|Gasser, Robin - UNIVERSITY OF MELBOURNE|
|Hu, Min - UNIVERSITY OF MELBROURNE|
|Abs El~osta, Youssef - UNIVERSITY OF MELBOURNE|
|Pozio, Edoarado - ROME, ITALY|
Submitted to: Veterinary Parasitology
Publication Type: Peer Reviewed Journal
Publication Acceptance Date: July 25, 2005
Publication Date: September 25, 2005
Citation: Gasser, R.B., Hu, M., Abs El~Osta, Y., Zarlenga, D.S., Pozio, E. 2005. Genetic analysis of trichinella populations by 'cold' single-strand confirmation polymorphism analysis. Veterinary Parasitology. 132(1-2):23-6. Interpretive Summary: Trichinellosis is a disease of major public health significance, caused by parasitic nematodes of the genus Trichinella. Human infections have seen a world-wide resurgence emanating from both domestic and wild hosts. The diagnosis of trichinellosis and investigating the genetic make up of Trichinella populations is central to studying and understanding host parasite relationships, transmission patterns and the development of control strategies. In the present study, we report a simple, PCR-based approach for the analysis of genetic variation within and among the currently recognized species and genotypes of Trichinella, by targeting the highly variable expansion segment 5 region of the ribosomal DNA. We also examine the genetic relationships among these species and genotypes by evaluating sequence variation within less variable regions of the same gene. This information will help identify local sources of infection, help prevent repopulating domestic livestock with Trichinella species, and provide information as to which sylvatic hosts are high risk sources of human infection in any given geographical locality.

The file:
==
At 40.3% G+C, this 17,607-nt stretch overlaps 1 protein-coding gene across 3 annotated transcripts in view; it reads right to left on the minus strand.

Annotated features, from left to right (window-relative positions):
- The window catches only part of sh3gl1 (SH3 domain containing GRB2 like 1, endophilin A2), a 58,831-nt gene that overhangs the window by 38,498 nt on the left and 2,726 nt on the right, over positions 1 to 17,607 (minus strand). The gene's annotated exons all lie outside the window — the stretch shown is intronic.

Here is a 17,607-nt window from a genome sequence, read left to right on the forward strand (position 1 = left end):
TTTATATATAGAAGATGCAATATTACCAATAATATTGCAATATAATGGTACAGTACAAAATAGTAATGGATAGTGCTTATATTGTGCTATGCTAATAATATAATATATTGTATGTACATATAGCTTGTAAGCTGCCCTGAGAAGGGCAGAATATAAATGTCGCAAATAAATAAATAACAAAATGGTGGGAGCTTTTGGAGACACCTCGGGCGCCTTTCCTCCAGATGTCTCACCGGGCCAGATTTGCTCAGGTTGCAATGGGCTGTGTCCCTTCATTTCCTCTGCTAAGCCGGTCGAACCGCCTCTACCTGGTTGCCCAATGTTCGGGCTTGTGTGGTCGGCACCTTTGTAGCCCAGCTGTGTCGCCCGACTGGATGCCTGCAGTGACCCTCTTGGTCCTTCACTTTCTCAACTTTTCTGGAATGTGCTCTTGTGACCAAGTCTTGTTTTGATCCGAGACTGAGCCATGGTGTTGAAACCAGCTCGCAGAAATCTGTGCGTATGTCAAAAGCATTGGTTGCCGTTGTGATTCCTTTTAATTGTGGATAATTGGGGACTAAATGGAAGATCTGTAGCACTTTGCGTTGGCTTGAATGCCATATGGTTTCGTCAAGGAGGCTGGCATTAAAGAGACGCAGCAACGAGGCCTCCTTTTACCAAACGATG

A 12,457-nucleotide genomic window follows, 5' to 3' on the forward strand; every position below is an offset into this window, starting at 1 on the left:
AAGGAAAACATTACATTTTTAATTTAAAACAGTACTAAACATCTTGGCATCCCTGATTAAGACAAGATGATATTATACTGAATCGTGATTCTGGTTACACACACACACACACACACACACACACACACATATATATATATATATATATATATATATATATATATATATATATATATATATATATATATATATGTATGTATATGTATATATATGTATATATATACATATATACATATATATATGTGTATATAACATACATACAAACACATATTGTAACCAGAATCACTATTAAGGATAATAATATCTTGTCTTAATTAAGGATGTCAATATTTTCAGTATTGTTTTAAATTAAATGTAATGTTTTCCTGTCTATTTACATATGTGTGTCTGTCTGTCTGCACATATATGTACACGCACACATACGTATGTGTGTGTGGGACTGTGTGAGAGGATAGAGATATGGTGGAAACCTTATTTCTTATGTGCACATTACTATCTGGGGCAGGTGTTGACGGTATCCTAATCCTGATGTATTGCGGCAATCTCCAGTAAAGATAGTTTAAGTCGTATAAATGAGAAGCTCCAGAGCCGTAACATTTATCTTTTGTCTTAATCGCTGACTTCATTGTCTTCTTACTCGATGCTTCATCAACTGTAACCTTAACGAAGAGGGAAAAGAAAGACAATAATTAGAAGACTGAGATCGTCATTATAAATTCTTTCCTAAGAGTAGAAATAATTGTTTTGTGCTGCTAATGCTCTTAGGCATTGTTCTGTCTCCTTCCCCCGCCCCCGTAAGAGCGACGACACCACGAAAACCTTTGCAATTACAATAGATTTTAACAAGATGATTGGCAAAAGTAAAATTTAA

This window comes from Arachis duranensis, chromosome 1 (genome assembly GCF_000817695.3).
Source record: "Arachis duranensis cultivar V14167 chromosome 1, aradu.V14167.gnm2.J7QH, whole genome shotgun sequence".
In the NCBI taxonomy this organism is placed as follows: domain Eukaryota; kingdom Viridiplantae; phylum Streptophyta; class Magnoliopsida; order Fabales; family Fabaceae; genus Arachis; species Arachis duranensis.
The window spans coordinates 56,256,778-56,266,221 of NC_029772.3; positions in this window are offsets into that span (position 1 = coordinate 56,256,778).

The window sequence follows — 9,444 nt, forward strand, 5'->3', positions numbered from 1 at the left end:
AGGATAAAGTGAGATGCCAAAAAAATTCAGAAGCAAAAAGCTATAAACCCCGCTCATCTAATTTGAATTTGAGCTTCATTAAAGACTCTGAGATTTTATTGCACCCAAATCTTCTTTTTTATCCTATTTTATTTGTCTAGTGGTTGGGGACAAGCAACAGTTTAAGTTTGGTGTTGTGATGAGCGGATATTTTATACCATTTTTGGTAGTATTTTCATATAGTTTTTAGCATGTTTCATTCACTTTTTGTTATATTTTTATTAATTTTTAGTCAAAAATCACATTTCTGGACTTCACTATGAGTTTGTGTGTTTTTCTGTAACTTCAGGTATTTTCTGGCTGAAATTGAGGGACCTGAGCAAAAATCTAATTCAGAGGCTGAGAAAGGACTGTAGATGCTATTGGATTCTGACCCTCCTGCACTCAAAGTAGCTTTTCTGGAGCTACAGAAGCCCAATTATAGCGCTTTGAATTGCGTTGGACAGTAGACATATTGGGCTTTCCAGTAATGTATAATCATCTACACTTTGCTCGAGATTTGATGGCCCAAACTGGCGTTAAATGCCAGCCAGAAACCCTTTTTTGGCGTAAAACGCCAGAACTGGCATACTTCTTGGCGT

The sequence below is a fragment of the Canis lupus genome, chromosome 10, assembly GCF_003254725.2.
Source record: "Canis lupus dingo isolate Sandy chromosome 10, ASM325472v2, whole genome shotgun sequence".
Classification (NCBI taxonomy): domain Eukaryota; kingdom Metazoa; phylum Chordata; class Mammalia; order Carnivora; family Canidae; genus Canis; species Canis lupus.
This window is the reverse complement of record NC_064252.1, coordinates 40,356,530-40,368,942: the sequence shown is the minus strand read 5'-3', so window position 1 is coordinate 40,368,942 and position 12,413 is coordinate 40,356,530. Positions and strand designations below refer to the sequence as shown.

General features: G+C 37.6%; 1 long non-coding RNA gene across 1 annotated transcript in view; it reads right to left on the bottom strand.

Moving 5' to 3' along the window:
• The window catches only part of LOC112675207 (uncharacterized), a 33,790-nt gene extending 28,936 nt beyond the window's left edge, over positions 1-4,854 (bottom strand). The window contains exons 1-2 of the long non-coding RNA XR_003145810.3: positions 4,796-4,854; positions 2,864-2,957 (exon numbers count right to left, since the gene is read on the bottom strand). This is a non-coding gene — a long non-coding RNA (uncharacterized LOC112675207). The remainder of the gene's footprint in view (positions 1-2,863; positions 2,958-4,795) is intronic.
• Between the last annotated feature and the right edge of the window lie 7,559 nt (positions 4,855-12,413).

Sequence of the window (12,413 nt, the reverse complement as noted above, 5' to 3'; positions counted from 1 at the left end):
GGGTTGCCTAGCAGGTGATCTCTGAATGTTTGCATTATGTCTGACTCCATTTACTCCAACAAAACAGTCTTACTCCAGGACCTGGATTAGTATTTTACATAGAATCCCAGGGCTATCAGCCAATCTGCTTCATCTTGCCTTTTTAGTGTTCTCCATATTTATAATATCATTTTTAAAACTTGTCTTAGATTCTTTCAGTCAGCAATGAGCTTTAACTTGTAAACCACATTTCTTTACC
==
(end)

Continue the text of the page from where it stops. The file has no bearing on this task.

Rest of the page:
Technical Abstract: A non-isotopic single-strand conformation polymorphism (‘cold’ SSCP) technique has been assessed for the analysis of sequence variability in the expansion segment 5 (ES5) of domain IV and the D3 domain of nuclear ribosomal DNA within and/or among isolates and individual muscle (first-stage) larvae representing all currently recognized species/genotypes of Trichinella. Data are consistent with the ability of cold SSCP to identify intra-specific as well as inter-specific variability among Trichinella genotypes. The cold SSCP approach should be applicable to a range of other genetic markers for comparative studies of Trichinella populations globally.